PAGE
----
Material object and immaterial collector: is there room for the collector-donor discourse in the museal space?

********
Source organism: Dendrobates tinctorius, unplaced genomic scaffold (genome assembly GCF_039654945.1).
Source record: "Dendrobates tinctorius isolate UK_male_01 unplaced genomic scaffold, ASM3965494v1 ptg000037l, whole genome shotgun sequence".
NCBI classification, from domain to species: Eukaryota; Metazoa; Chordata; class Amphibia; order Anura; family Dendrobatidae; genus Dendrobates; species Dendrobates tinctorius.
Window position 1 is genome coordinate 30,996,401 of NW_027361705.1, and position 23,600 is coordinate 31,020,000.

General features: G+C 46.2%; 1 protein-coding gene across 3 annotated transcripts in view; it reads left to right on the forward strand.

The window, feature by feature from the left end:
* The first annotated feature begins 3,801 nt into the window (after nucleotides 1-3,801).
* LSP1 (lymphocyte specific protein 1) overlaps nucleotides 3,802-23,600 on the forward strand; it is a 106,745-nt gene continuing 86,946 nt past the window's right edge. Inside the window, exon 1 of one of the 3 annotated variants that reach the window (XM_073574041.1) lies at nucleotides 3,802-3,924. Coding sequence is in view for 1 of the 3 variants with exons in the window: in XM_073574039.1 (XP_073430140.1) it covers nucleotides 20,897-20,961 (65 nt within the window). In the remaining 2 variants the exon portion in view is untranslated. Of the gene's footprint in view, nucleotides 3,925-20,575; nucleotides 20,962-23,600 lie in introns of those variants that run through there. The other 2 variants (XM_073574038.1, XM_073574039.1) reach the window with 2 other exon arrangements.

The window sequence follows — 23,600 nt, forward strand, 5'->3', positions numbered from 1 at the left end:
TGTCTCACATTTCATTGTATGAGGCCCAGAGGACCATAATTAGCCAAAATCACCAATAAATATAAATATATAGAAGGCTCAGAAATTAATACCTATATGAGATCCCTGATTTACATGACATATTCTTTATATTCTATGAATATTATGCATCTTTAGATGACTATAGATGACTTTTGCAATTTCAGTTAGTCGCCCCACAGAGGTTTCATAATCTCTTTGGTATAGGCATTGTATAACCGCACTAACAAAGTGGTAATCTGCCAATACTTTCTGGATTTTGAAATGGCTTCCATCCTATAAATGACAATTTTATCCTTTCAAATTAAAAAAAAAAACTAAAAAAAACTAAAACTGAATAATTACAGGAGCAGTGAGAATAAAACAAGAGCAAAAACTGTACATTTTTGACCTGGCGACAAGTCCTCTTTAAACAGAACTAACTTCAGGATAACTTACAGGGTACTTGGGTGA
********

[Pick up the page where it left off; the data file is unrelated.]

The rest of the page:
Museums offer their visitors the possibility of appreciating a multitude of artefacts, many of which do not necessarily come from the institution’s own collecting efforts. Besides loans from other museums and acquisitions from the specialised art scene, there are also artefacts that used to adorn the interior domestic spaces of private collectors. Experienced museumgoers may be able to pick out the legacy of collector-donors among the various works on display, but what do they truly understand of these indispensable partners of the museum? Often forgotten about, the relationship between collectors and museums, and more precisely between ‘collector-donors’ and ‘museum-recipients’, is nevertheless unavoidable. This article addresses this issue by focusing on notions of collecting and giving, and by examining how the mechanisms linking these concepts are interdependent. These ideas are developed in two parts: first, how collectors create a discourse around their collections and, second, what vestiges of this discourse remain once the collection is given to a museum or collecting institution. This research question occurred to me after more than twelve years of professional activity in the philanthropic field.1 Professional experience has allowed me to witness and participate in numerous gift transactions, some of them difficult, few of them perfectly fluid.